Book Review: Between the Bliss and Me by Lizzy Mason
Acclaimed author Lizzy Mason delivers a moving contemporary YA novel about mental illness, young romance, and the impact of family history on one teen’s future, perfect for fans of Jandy Nelson, Robin Benway, and Kathleen Glasgow.
When eighteen-year-old Sydney Holman announces that she has decided to attend NYU, her overprotective mom is devastated. Her decision means she will be living in the Big City instead of commuting to nearby Rutgers like her mom had hoped. It also means she’ll be close to off-limits but dreamy Grayson—a guitar prodigy who is going to Juilliard in the fall and very much isn’t single.
But while she dreams of her new life, Sydney discovers a world-changing truth about her father. She knew he left when she was little due to a drug addiction. But no one told her he had schizophrenia or that he was currently living on the streets of New York City.
She seizes the opportunity to get to know him, to understand who he is and learn what may lie in store for her if she, too, is diagnosed.
Even as she continues to fall for Grayson, Sydney is faced with a difficult decision: Stay close to home so her mom can watch over her, or follow her dreams despite the risks?
While certainly not an easy read, this is an important one because of how it looks at the mental health and justice systems. When Sydney learns that her long-absent father has schizophrenia and has been living on the streets for most of her life, she’s devastated. Not only is she heartbroken for her father, but she doesn’t understand how something so big was kept from her. Her mother says that when Sydney was younger, she didn’t know how to address it, and as she got older, she didn’t want to burden Sydney, already prone to lots of anxiety, with this information. Of course, since many mental health issues are hereditary, it’s important that Sydney know the truth. She spends a lot of time googling and basically finds all of the worst case scenarios for people with schizophrenia. And, unsurprisingly, when she learns that there’s a roughly 10% chance that she may inherit this illness, she becomes consumed with worry, looking for signs and symptoms all the time.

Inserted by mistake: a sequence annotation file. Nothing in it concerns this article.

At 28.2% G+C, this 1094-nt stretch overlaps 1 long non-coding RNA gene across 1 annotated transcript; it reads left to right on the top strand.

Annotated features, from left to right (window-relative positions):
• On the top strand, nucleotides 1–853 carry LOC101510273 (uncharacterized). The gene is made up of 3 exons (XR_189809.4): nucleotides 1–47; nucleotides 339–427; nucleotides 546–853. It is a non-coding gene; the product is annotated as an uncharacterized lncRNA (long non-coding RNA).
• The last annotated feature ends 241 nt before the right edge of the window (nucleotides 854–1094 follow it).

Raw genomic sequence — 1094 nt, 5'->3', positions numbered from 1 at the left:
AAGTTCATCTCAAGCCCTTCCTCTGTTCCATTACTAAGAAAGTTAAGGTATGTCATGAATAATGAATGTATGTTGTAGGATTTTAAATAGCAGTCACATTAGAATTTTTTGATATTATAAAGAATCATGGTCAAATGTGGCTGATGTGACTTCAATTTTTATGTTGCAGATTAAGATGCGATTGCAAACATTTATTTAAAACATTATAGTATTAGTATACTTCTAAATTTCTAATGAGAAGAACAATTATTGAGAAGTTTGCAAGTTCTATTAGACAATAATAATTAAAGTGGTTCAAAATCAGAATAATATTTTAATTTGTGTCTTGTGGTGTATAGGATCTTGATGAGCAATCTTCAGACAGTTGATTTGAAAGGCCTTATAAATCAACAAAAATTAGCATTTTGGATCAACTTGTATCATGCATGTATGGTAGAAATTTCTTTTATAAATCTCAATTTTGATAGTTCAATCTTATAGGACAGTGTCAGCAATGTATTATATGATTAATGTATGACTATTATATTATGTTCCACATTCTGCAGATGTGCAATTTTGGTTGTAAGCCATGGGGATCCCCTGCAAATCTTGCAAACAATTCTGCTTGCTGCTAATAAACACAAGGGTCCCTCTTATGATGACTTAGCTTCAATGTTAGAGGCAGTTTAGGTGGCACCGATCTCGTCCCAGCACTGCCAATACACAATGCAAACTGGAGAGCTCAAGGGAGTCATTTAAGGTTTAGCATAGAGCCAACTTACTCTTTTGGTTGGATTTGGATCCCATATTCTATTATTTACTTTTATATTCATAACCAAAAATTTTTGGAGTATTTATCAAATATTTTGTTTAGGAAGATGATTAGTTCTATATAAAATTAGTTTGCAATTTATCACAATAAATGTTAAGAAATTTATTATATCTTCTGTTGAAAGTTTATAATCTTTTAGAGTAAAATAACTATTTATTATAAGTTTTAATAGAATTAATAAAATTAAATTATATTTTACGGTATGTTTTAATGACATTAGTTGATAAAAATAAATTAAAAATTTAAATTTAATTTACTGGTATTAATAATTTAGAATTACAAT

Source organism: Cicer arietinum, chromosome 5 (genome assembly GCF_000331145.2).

Sydney is still trying to live her life and figure out what her impending move to college will bring while trying to grapple with this new information about her dad, her family, and her own health. She’s hanging out with her gay BFF Elliot, sometimes singing in his band, going around and around with her mother about choosing to take her grandparents’ money and go to NYU instead of staying closer to home, and falling for a cute musician. But the news of her dad has rocked her world. She needs to understand his past, what her grandparents and mother did to help him, and what it means now that she knows all this. She learns about his stints in rehab and halfway houses, his refusal to take his medications, his many arrests, and the ways his generally untreated schizophrenia manifests. She and Elliot go to NYC to try to find him and learn while there that he’s in a hospital with liver failure.
It’s all a lot for Sydney to process and she can’t help feeling like everyone failed her dad. Understandably, she is also so, so worried about her future and what that would mean for all of her relationships. Thankfully, Sydney’s family gets her into therapy and puts her on a path to getting help for her own anxiety and depression as well as now having someone who can help monitor her mental health knowing her family history. While her dad truly is living out kind of the worst of all scenarios for someone with untreated mental health issues, Sydney is able to see a different future for herself, no matter what may happen with her own health. The reveal of this big family secret opens up her relationships with her own family members and helps her see more clearly what she wants out of life.
This educational and emotional look at schizophrenia is compelling, complex, and well executed. While Sydney is rather obsessed with the darkest paths schizophrenia could lead a person down, she is repeatedly reassured that many people live quiet, relatively “regular” lives while also having schizophrenia. As readers learn the many ways her grandparents tried to help her father, they will grow to understand just how complicated it can be to try to get mental health help and support especially when someone is unwilling or unable to accept that help. A thought-provoking read.
Review copy (ARC) courtesy of the publisher
Publisher: Soho Press, Incorporated
Publication date: 04/06/2021
Age Range: 14 – 17 Years
Filed under: Uncategorized
About Amanda MacGregor
Amanda MacGregor works in an elementary library, loves dogs, and can be found on Twitter @CiteSomething.
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